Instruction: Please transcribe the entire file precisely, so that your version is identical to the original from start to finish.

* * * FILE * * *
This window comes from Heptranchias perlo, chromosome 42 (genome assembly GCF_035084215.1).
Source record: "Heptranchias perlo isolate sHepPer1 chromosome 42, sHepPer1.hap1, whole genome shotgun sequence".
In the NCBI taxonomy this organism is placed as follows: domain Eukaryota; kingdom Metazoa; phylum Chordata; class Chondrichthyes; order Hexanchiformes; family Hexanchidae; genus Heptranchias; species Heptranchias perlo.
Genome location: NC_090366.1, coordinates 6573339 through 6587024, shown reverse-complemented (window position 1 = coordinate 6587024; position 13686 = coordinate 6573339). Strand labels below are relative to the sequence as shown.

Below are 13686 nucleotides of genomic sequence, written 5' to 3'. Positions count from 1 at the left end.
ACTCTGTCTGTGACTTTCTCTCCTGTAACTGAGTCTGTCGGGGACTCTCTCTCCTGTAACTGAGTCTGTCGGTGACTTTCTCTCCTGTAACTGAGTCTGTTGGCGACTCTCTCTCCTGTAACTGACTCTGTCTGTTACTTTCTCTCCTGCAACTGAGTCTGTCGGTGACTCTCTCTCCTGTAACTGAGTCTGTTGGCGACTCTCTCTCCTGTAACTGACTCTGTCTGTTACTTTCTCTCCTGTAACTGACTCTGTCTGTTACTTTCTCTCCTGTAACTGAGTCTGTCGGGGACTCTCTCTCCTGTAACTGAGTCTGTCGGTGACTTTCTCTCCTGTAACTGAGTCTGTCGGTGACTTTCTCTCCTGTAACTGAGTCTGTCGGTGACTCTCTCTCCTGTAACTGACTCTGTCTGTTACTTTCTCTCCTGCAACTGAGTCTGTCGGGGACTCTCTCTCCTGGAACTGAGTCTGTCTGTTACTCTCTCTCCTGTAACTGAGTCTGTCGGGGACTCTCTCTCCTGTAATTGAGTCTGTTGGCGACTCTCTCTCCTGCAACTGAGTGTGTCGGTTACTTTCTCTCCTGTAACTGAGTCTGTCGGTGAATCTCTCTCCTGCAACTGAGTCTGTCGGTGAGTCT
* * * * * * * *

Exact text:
This window comes from Heptranchias perlo, chromosome 42 (genome assembly GCF_035084215.1).
Source record: "Heptranchias perlo isolate sHepPer1 chromosome 42, sHepPer1.hap1, whole genome shotgun sequence".
In the NCBI taxonomy this organism is placed as follows: domain Eukaryota; kingdom Metazoa; phylum Chordata; class Chondrichthyes; order Hexanchiformes; family Hexanchidae; genus Heptranchias; species Heptranchias perlo.
Genome location: NC_090366.1, coordinates 6573339 through 6587024, shown reverse-complemented (window position 1 = coordinate 6587024; position 13686 = coordinate 6573339). Strand labels below are relative to the sequence as shown.

Below are 13686 nucleotides of genomic sequence, written 5' to 3'. Positions count from 1 at the left end.
ACTCTGTCTGTGACTTTCTCTCCTGTAACTGAGTCTGTCGGGGACTCTCTCTCCTGTAACTGAGTCTGTCGGTGACTTTCTCTCCTGTAACTGAGTCTGTTGGCGACTCTCTCTCCTGTAACTGACTCTGTCTGTTACTTTCTCTCCTGCAACTGAGTCTGTCGGTGACTCTCTCTCCTGTAACTGAGTCTGTTGGCGACTCTCTCTCCTGTAACTGACTCTGTCTGTTACTTTCTCTCCTGTAACTGACTCTGTCTGTTACTTTCTCTCCTGTAACTGAGTCTGTCGGGGACTCTCTCTCCTGTAACTGAGTCTGTCGGTGACTTTCTCTCCTGTAACTGAGTCTGTCGGTGACTTTCTCTCCTGTAACTGAGTCTGTCGGTGACTCTCTCTCCTGTAACTGACTCTGTCTGTTACTTTCTCTCCTGCAACTGAGTCTGTCGGGGACTCTCTCTCCTGGAACTGAGTCTGTCTGTTACTCTCTCTCCTGTAACTGAGTCTGTCGGGGACTCTCTCTCCTGTAATTGAGTCTGTTGGCGACTCTCTCTCCTGCAACTGAGTGTGTCGGTTACTTTCTCTCCTGTAACTGAGTCTGTCGGTGAATCTCTCTCCTGCAACTGAGTCTGTCGGTGAGTCT